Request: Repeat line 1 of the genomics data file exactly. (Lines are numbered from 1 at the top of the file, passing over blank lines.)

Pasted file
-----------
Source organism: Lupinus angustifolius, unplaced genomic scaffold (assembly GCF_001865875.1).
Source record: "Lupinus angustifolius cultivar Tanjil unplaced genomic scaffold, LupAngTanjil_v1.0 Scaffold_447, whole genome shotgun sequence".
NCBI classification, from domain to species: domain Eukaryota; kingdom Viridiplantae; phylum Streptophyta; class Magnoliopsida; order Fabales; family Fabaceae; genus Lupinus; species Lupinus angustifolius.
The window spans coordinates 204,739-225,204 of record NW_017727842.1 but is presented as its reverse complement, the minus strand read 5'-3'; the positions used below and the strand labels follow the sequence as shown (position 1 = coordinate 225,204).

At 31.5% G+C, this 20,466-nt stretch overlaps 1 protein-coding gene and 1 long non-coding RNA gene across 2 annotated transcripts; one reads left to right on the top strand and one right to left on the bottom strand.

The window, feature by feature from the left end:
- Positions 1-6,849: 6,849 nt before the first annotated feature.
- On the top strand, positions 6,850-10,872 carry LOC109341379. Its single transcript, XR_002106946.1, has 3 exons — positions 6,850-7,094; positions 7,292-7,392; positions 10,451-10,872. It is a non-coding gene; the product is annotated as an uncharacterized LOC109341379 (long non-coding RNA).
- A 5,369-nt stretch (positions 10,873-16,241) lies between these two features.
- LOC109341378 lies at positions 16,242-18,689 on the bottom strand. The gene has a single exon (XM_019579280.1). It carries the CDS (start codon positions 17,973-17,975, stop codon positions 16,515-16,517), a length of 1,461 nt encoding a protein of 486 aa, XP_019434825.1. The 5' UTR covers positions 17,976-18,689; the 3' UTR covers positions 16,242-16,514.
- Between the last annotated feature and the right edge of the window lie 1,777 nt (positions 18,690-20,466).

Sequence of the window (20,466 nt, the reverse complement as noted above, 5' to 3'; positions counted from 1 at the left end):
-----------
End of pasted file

Source organism: Lupinus angustifolius, unplaced genomic scaffold (assembly GCF_001865875.1).